Proportionality of force defenses are weak. Someone doesn't have to be guilty of murder exactly for lethal force to be justified; for example, it would be moral to kill a rapist or kidnapper if it were the only way to stop them. Also, police frequently do commit murder in the enforcement of unjust laws, and life imprisonment sentences can be even crueler and more harmful if less salient to us.
The only real argument against it being morally legitimate to kill police is that not all of them do enforce the laws as they promise. Certainly, it would be wrong to harm one you knew intended not to enforce unjust laws. But that doesn't make a convincing case for them in general, because if you knew that there were some Nazis who refused to arrest Jews, it wouldn't suddenly void your justification for shooting at Nazis.
All that said, there is a good reason not to "start shooting": conscientous people currently lack the numbers to revolt successfully, and an unsuccessful revolution could be counterproductive; most people will perceive a revolution as a crisis (especially due to government control of news), and so if it's crushed by the government, they'll learn one more time that government violence is the solution to their problems. History is written by the victors.
But revolution is at some point a necessary part of our strategy. Not now. But it is a necessary part of it. No combination of strategies that excludes defensive violence against the enforcers of tyrants can have any reasonable hope of success.
One common objection that isn't to the ethical justification of revolution is that it has historically resulted in a new government. This is a terrible argument because the people behind most of those revolutions were not anarchists. They never had any intention of freeing their society. It would be ludicrous to assume things will play out the same when a revolution is carried out by people with such vastly different intentions from the get-go.
In general, people vastly underestimate the feasibility of revolution; especially because an anarchist revolution would have an easier goal than historical revolutions like the one that led to the foundation of America. It doesn't aim to establish a new authority. It only aims to make oppression impossible. In reality, an anarchist revolution could succeed with an incredibly tiny minority of the population and without killing even most politicians or police. Reducing the number of police to a number insufficient to enforce laws would be a sufficient win condition. If there were only enough cop-killers to make being a cop too dangerous a proposition for anyone to want to do it, we would win. Theoretically, we wouldn't even have to kill most of them.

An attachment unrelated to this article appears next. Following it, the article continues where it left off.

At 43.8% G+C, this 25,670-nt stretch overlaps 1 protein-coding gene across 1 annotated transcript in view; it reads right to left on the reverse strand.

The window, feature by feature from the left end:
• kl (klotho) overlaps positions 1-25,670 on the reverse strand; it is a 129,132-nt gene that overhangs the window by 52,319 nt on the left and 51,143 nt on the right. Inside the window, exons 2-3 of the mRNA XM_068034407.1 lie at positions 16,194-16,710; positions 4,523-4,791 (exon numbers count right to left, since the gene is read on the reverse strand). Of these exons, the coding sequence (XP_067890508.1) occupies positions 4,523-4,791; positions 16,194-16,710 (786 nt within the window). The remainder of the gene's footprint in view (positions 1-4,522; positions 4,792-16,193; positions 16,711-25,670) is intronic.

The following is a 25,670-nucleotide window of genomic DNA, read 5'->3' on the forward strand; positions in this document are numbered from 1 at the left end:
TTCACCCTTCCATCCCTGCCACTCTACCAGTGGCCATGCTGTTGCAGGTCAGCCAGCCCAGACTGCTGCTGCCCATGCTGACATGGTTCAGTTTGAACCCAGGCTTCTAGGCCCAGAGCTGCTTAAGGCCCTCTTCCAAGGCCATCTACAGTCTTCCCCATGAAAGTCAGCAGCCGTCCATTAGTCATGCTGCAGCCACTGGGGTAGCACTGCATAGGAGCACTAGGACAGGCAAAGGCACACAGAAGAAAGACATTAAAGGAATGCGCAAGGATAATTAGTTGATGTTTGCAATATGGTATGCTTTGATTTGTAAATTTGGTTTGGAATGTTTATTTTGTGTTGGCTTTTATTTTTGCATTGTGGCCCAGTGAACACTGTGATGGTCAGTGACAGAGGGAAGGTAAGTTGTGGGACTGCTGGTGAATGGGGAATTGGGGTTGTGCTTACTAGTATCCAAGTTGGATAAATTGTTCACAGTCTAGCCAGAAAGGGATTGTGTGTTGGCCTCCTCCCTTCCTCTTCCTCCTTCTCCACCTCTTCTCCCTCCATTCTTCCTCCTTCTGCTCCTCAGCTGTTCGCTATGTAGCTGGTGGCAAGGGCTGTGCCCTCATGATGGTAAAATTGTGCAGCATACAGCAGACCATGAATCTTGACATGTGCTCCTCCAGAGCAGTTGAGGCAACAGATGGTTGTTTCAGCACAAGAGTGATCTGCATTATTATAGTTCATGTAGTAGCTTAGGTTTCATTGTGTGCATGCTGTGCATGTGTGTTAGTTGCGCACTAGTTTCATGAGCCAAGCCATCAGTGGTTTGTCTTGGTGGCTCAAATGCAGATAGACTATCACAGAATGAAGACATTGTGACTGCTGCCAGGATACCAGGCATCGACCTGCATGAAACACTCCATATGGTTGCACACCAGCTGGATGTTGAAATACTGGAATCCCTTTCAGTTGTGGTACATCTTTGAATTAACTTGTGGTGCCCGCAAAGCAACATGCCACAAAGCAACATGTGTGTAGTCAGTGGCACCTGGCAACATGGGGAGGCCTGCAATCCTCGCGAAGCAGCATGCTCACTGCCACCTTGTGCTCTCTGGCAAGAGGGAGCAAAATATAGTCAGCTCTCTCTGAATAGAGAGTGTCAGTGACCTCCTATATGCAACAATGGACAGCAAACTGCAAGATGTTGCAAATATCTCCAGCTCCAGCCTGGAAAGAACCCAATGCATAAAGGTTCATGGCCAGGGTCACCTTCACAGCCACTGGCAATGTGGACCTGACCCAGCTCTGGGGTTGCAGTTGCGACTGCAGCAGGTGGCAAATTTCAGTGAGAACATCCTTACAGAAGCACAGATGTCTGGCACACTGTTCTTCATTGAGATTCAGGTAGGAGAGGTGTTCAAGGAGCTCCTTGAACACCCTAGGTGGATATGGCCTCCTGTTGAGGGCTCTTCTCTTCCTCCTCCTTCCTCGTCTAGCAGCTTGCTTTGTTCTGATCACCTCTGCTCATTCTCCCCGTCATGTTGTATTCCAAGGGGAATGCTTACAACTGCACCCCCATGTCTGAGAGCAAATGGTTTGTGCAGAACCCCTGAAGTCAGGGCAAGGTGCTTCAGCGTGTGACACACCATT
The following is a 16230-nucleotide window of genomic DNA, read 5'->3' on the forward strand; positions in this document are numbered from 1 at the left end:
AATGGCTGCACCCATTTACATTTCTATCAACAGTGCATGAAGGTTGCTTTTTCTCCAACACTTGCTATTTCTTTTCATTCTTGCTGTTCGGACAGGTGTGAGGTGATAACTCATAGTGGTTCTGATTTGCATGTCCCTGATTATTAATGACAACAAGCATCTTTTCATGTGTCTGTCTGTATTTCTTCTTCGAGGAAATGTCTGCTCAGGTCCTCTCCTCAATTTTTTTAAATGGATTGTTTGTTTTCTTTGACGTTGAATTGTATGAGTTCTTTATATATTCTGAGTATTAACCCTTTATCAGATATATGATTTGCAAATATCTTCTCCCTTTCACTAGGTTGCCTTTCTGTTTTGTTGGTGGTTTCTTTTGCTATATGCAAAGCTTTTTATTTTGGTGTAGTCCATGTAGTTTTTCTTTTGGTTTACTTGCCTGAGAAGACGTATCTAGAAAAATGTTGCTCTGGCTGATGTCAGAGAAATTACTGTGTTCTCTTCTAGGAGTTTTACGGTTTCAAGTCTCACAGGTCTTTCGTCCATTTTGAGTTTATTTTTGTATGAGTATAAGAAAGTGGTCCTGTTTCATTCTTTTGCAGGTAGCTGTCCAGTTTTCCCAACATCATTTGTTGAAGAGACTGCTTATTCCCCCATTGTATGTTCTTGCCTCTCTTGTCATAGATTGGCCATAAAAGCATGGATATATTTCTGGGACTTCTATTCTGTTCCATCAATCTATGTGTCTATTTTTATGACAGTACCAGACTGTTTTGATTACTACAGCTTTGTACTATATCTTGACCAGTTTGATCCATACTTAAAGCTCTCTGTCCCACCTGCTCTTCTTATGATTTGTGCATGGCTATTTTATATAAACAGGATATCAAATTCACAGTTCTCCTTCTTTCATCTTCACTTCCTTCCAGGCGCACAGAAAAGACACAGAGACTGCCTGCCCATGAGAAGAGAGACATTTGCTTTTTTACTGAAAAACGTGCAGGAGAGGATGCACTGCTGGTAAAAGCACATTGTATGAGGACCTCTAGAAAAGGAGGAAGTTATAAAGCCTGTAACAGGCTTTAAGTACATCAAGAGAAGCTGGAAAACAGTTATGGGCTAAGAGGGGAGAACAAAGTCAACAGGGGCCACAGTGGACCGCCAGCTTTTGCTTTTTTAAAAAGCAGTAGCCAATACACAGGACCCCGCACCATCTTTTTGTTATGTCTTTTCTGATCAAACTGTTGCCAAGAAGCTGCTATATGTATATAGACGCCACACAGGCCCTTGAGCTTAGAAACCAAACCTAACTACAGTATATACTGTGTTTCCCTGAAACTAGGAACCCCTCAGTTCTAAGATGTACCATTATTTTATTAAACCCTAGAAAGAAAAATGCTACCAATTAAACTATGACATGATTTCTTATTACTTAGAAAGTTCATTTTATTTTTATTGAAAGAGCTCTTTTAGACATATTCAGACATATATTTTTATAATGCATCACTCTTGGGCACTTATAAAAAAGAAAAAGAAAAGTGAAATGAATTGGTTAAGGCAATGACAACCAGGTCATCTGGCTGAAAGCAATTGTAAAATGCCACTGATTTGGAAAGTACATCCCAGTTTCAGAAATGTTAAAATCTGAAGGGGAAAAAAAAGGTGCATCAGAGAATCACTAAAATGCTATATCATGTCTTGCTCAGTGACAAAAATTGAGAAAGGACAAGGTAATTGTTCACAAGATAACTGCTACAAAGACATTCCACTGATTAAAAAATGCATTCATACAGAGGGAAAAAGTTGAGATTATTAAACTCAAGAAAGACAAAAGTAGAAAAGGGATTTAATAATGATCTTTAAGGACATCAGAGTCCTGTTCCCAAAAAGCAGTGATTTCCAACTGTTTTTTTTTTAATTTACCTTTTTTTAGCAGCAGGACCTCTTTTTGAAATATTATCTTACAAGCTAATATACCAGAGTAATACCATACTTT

And mass-destructive military means like tanks and bombing wouldn't even be effective against such a revolution, because there would be no targets. Anarchists wouldn't have a capital or military bases. The people posing a fatal threat to the government wouldn't be an army marching on a government bulding, but the ordinary person who shoots you when you try to arrest an innocent.
I don't believe revolution would be successful now, but only because the revolters would be far less than even 1% of the population; even most anarchists don't seem like they'd be involved. And that's if we assume no one declines to participate out of fear rather than out of ideological opposition.
One thing I've always been frustrated with conservative minarchists about is how openly they talk about how the purpose of the second amendment was to enable the people to revolt, how they realize the US government is far worse than King George ever was, how they're fully aware that 99% of what it does is unconstitutional, but still think it would be murder to kill cops or politicians. My diagnosis is that their talk is a sort of venting they use to quiet the good in them so they don't end up admitting to themselves that there's no difference between a cop and a stormtrooper. It's shocking that even most anarchists are the same way... although anarchists usually admit there's no difference, but in practice still judge as if there is.
Larken Rose has some has some excellent further reading on this.